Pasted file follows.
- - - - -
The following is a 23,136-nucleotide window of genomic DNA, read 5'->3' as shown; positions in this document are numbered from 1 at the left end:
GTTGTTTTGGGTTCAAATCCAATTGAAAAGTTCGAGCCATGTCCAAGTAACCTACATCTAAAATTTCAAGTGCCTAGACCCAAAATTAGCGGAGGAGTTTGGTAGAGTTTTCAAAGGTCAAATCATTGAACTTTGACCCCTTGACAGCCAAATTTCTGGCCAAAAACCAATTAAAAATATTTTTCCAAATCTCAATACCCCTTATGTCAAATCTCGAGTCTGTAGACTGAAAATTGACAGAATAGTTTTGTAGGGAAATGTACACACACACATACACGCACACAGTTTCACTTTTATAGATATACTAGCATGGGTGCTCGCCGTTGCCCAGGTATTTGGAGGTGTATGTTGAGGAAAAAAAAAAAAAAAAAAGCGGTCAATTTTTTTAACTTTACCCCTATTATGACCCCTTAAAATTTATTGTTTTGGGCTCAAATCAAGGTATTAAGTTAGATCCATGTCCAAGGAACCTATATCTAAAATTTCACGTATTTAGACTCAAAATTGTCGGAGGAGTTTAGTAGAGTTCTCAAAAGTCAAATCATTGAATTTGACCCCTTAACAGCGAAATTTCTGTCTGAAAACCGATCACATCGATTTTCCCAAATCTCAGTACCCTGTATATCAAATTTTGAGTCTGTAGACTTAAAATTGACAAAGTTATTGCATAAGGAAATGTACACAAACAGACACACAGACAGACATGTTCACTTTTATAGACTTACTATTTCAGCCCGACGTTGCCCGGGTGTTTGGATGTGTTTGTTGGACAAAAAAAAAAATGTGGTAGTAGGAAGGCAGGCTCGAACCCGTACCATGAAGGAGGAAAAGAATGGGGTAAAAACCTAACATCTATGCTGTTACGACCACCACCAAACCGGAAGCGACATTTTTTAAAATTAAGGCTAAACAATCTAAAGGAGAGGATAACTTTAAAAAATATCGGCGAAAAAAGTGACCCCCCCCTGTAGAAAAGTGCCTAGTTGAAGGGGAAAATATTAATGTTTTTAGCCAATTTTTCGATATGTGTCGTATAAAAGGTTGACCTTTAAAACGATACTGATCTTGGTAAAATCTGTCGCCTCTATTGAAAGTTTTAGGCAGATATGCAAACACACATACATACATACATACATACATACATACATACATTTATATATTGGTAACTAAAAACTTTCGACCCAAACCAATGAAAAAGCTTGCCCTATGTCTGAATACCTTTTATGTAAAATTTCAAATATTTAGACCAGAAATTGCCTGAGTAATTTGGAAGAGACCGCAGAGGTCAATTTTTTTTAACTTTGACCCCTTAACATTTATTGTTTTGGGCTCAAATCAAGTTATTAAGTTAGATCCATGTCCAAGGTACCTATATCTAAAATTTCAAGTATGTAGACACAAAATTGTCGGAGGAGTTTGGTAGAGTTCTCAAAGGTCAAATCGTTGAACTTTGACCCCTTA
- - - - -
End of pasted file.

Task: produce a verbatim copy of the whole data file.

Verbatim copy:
The following is a 23,136-nucleotide window of genomic DNA, read 5'->3' as shown; positions in this document are numbered from 1 at the left end:
GTTGTTTTGGGTTCAAATCCAATTGAAAAGTTCGAGCCATGTCCAAGTAACCTACATCTAAAATTTCAAGTGCCTAGACCCAAAATTAGCGGAGGAGTTTGGTAGAGTTTTCAAAGGTCAAATCATTGAACTTTGACCCCTTGACAGCCAAATTTCTGGCCAAAAACCAATTAAAAATATTTTTCCAAATCTCAATACCCCTTATGTCAAATCTCGAGTCTGTAGACTGAAAATTGACAGAATAGTTTTGTAGGGAAATGTACACACACACATACACGCACACAGTTTCACTTTTATAGATATACTAGCATGGGTGCTCGCCGTTGCCCAGGTATTTGGAGGTGTATGTTGAGGAAAAAAAAAAAAAAAAAAGCGGTCAATTTTTTTAACTTTACCCCTATTATGACCCCTTAAAATTTATTGTTTTGGGCTCAAATCAAGGTATTAAGTTAGATCCATGTCCAAGGAACCTATATCTAAAATTTCACGTATTTAGACTCAAAATTGTCGGAGGAGTTTAGTAGAGTTCTCAAAAGTCAAATCATTGAATTTGACCCCTTAACAGCGAAATTTCTGTCTGAAAACCGATCACATCGATTTTCCCAAATCTCAGTACCCTGTATATCAAATTTTGAGTCTGTAGACTTAAAATTGACAAAGTTATTGCATAAGGAAATGTACACAAACAGACACACAGACAGACATGTTCACTTTTATAGACTTACTATTTCAGCCCGACGTTGCCCGGGTGTTTGGATGTGTTTGTTGGACAAAAAAAAAAATGTGGTAGTAGGAAGGCAGGCTCGAACCCGTACCATGAAGGAGGAAAAGAATGGGGTAAAAACCTAACATCTATGCTGTTACGACCACCACCAAACCGGAAGCGACATTTTTTAAAATTAAGGCTAAACAATCTAAAGGAGAGGATAACTTTAAAAAATATCGGCGAAAAAAGTGACCCCCCCCTGTAGAAAAGTGCCTAGTTGAAGGGGAAAATATTAATGTTTTTAGCCAATTTTTCGATATGTGTCGTATAAAAGGTTGACCTTTAAAACGATACTGATCTTGGTAAAATCTGTCGCCTCTATTGAAAGTTTTAGGCAGATATGCAAACACACATACATACATACATACATACATACATACATACATTTATATATTGGTAACTAAAAACTTTCGACCCAAACCAATGAAAAAGCTTGCCCTATGTCTGAATACCTTTTATGTAAAATTTCAAATATTTAGACCAGAAATTGCCTGAGTAATTTGGAAGAGACCGCAGAGGTCAATTTTTTTTAACTTTGACCCCTTAACATTTATTGTTTTGGGCTCAAATCAAGTTATTAAGTTAGATCCATGTCCAAGGTACCTATATCTAAAATTTCAAGTATGTAGACACAAAATTGTCGGAGGAGTTTGGTAGAGTTCTCAAAGGTCAAATCGTTGAACTTTGACCCCTTA